Ways of Knowing & Not-Knowing

There is an intimate link between the mastery enacted through colonization and other forms of mastery that we often believe today to be harmless, worthwhile, even virtuous. To be characterized as the master of a language, or a literary tradition, or an instrument, for instance, is widely understood to be laudable. Yet as a pursuit, mastery invariably and relentlessly reaches toward the indiscriminate control over something—whether human or inhuman, animate or inanimate. Whether we desire mastery over a slave, an environment, or a body of texts, we are always returning to this primordial fracture—to the partial destruction of the object that the would-be master yearns to govern over completely.

Julietta Singh

Research under this theme is concerned with ways of knowing and not-knowing in performance and education. We consider how knowledges are created and shared in theatre and dance – for example, in and through the body and the senses, movement, images, objects, collaboration, with audiences – and how these ways of knowing interact with language and discourse. We explore the arts as sites of deep, embodied knowledge, but also consider performance as a process of unlearning and not-knowing in relation to habit, norms, convention and pre-existing ideas: particularly colonialism and humanism. We are interested both in how performance can help us to understand the world and how it can relate to the unknown; we are interested in performance’s capacity to occupy a state of openness to not-knowing as a form of expertise in itself. We are interested in rethinking education not as mastery but as an ongoing practice of transformation and becoming.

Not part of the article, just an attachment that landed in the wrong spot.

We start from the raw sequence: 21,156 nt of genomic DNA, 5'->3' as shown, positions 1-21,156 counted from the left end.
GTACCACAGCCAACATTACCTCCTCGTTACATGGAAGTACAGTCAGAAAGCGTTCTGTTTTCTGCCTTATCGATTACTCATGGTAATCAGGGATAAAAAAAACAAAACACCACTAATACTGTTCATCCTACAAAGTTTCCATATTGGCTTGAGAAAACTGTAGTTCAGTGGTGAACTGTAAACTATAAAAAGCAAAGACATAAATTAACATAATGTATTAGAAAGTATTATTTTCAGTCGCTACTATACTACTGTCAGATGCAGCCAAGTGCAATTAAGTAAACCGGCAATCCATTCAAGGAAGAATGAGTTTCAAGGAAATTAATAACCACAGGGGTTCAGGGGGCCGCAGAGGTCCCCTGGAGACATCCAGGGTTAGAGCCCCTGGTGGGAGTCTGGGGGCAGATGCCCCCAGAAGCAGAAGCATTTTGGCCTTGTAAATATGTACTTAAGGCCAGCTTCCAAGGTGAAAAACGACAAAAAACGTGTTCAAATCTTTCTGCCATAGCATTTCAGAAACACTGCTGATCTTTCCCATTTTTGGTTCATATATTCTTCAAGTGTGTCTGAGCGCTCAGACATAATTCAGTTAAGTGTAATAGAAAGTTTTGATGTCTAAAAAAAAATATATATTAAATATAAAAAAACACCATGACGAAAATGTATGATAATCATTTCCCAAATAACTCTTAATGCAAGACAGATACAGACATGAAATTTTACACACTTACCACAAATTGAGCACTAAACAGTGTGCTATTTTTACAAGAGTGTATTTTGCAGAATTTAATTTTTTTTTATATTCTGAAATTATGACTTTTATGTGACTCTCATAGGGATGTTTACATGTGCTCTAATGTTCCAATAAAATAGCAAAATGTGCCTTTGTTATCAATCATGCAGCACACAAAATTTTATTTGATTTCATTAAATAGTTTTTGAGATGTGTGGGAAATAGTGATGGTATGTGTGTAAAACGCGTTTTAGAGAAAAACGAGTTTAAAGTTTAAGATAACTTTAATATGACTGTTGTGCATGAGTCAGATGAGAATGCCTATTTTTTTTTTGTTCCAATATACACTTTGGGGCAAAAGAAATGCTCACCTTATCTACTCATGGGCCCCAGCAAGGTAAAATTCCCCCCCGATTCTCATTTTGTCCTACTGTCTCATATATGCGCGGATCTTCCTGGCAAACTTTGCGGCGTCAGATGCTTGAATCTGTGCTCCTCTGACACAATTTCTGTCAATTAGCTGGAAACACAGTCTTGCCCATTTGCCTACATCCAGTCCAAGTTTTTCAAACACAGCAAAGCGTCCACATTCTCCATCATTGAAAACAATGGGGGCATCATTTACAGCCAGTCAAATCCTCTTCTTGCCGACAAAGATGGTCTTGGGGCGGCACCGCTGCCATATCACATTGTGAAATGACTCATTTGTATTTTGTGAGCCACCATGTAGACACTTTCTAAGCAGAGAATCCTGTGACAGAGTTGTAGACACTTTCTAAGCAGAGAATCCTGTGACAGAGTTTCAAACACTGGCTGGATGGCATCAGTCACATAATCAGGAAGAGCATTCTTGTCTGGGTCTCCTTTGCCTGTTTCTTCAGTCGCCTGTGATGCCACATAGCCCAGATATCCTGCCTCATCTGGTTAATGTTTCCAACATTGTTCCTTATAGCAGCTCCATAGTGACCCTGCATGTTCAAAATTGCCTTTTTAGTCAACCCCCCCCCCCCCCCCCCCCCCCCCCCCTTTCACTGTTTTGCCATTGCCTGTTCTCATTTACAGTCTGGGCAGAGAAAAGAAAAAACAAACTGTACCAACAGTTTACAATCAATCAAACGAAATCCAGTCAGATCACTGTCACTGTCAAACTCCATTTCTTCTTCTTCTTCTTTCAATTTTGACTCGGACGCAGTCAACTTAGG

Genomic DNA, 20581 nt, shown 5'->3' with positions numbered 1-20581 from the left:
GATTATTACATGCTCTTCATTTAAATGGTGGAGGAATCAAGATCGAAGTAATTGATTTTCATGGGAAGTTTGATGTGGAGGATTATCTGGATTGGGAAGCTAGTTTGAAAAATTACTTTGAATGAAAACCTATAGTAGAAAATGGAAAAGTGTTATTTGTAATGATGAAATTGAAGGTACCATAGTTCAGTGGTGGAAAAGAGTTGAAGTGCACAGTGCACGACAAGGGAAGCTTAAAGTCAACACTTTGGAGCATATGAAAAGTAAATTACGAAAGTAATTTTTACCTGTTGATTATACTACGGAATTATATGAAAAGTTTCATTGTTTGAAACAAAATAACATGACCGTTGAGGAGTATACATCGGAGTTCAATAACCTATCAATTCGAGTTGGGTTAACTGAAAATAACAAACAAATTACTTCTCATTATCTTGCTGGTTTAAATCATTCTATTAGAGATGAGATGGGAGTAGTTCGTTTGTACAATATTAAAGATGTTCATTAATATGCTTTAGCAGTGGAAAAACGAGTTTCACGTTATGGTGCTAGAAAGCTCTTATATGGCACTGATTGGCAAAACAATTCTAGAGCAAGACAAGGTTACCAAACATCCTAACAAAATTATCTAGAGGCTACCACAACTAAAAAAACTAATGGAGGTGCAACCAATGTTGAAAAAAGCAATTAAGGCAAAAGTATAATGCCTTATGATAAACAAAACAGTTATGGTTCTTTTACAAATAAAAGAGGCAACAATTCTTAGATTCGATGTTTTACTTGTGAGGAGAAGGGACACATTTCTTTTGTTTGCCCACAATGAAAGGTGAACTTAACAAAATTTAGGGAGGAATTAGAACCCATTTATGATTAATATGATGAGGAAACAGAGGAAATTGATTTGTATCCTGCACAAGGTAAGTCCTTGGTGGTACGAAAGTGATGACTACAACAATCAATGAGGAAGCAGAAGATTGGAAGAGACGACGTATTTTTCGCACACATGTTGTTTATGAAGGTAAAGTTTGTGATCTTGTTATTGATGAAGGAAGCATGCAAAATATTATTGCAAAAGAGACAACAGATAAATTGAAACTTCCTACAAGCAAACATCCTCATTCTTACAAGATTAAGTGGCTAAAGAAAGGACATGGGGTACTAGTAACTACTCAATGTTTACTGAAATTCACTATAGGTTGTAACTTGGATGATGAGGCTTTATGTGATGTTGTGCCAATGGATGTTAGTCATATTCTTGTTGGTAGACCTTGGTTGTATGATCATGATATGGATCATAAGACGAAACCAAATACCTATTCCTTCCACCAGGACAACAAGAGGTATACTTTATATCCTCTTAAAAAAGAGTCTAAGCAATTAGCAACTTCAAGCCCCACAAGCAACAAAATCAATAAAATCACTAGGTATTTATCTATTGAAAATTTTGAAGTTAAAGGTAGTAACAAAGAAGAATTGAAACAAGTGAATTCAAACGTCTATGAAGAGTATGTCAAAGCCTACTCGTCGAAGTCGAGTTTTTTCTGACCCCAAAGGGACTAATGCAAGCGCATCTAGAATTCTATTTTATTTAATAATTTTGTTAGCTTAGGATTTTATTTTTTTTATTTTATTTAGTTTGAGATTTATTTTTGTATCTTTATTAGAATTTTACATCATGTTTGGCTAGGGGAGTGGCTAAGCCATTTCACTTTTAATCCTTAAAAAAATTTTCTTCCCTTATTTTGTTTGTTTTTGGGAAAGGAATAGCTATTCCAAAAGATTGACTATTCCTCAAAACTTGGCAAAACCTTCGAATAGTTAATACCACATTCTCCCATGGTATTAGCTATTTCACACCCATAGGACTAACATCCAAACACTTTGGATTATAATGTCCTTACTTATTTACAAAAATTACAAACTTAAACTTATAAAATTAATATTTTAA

Many researchers in the ATD engage in artistic research in the performing arts – understood as epistemic inquiry conducted through artistic practice in theatre and dance, and transdisciplinary practices. Theatre and dance are understood as practices through which a wide range of questions, topics and problems can be addressed: those that are relevant for the artistic field, but also have an urgency for the arts understood as a socially and culturally engaged practice. Whilst great steps have been made in recent years, artistic research still often has to assert itself as a legitimate and equally valid mode of research relative to other forms of knowledge-production in institutional contexts.

At DAS Research, we aim to be attentive to the power relations at play in processes of knowledge production; informed by the idea that all knowledges are shaped by the conditions and contexts in and through which they are performed. Certain ways of knowing are privileged over others (the rational over the intuitive or emotional, for example); particular voices and communities are positioned as authorities and producers of knowledge over and above others.

– How and in what ways does performance produce knowledge?
– What kinds of knowledges are produced in and as theatre and dance? 
– How can we document and archive the embodied knowledge produced in theatre and dance?
– How can performance open itself to the unknown or the not-yet known?
– What is a decolonial education in theatre and dance?
– How can the arts interact with other fields of knowledge such as science and philosophy?

Work in this theme might involve a wide range of practices and topics, including but not limited to:

  • Performance as knowledge producing; knowledge-production as performance / performative
  • Artistic research; practice research; research creation; arts as knowledge
  • Embodied knowledge and situated knowledge in theatre and dance
  • Rethinking education: decolonial, dehumanist and queer pedagogies
  • Decolonializing knowledge – including the decolonization of the performing body; Indigenous wisdom and knowledge systems
  • Transdisciplinary and interdisciplinary encounters
  • Modes of not-knowing, unknowing, bewilderment, unlearning, listening
  • Ethics and politics of knowledge; power relations between ways of knowing across disciplines, communities; epistemic justice;
  • Expertise; technique; skill; training - after mastery
  • Sharing performance knowledge: forms & formats of artistic research creation and publishing and education; questions of documentation, archive and legacy in relation to embodied knowledges
  • Performance philosophy
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